Manx is closely related to the other Goidelic languages of Irish and Scottish Gaelic, and is understandable for speakers of those languages when spoken.
It does, however, have different spelling conventions, which make the written language less obviously related to the others.
Manx is a phonetic language and the spelling is relatively straightforward, making it the easiest language in the Goidelic branch.
But unfortunately, the limited number of native speakers and the lack of online resources are a huge hurdle for learners. So, while Manx might be an easier language in itself, it is extremely difficult to gain any sort of fluency in it.
Welsh is the most-spoken Celtic language, with about 500,000 - 600,000 speaking it as a first language. These speakers are mainly located in Wales, but there is also a large amount of Welsh speakers scattered throughout England.
There is a divide between the spoken and written versions of Welsh. Literary Welsh is traditionally used in writing but is spoken by practically no one. On the other hand, the commonly-spoken language is rarely written down.
There are currently plans in place to create a written version of the language which lies between literary and colloquial Welsh.
There is also a large divide between the northern and southern dialects of Welsh. These differences are vast and target everything, from pronunciation to syntax and phonetics.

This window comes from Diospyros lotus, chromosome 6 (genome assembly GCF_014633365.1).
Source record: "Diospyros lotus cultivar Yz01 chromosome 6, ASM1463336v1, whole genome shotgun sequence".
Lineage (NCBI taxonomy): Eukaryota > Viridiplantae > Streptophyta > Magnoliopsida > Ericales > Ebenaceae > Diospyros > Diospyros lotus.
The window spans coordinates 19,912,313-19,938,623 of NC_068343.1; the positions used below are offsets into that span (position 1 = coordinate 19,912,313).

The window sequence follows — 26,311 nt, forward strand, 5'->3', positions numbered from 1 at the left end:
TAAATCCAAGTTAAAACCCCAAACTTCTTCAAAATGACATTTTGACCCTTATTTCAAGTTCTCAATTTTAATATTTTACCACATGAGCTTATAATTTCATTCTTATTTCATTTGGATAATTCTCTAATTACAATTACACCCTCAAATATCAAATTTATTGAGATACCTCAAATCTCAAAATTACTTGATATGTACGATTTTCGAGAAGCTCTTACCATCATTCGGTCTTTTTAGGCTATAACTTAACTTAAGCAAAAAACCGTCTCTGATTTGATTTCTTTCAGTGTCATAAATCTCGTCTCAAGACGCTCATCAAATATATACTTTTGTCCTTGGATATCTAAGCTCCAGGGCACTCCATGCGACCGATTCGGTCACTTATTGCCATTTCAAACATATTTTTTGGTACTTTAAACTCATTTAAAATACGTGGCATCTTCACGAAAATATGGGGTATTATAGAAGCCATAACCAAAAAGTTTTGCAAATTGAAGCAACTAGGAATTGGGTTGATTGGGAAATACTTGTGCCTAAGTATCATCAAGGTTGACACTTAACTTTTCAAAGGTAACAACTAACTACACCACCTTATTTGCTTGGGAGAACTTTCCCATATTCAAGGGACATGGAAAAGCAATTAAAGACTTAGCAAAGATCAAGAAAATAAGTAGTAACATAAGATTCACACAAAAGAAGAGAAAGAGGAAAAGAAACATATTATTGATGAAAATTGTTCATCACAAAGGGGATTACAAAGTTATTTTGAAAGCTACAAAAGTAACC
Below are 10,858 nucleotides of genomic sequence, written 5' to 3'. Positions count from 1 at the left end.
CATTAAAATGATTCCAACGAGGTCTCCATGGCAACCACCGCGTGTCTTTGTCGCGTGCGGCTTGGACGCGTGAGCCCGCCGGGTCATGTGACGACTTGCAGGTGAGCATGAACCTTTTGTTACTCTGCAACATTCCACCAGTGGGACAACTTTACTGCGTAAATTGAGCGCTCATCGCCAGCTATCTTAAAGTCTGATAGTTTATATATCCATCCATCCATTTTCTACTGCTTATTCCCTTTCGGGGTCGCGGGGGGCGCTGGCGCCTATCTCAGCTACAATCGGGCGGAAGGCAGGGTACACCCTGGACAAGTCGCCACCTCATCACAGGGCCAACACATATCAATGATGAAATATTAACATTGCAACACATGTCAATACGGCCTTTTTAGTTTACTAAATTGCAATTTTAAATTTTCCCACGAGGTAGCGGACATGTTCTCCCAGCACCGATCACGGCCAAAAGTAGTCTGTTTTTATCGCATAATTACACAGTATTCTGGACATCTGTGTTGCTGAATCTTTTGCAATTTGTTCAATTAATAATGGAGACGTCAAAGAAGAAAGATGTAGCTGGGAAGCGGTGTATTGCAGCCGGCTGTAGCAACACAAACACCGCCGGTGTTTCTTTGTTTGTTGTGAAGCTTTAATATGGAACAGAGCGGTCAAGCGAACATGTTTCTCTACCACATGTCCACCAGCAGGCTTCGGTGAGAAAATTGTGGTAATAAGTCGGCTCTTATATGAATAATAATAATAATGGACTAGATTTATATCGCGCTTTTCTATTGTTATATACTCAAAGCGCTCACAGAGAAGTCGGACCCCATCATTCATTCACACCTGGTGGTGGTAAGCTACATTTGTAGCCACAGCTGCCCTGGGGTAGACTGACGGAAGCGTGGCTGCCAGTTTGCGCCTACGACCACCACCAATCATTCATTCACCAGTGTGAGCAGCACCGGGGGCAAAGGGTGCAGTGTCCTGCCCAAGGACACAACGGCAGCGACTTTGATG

However, with a more universal Welsh-language media more readily available in the country, this gap between the dialects is narrowing.
Welsh is a phonetic language, and almost all its verbs are regular. Welsh might look intimidating written down, but once you have learned how to pronounce certain letters, Welsh is relatively straightforward to speak.
It also has a similar orthography to English. This makes it, in general, easier for English speakers to learn.
But there comes a time in most language-learning journeys where you have to surpass grammar exams and listening exercises, and actually, get out and use the language with native speakers.
While the differing dialects add an extra difficulty for those learning Welsh, the fact that it has many more native speakers than other Celtic languages makes it much more accessible.
Add to that the wealth of learning resources available, and Welsh becomes a relatively easy Celtic language to learn (in as much as any language can be).
Breton is a Celtic language of the Brittany region of France. It is spoken by over 200,000 people and used daily by approximately 30,000.
There is a large divide between the Breton spoken by the older and younger generations. The Breton spoken by young people today is much more influenced by French grammar and intonation - making it easier to learn for French speakers.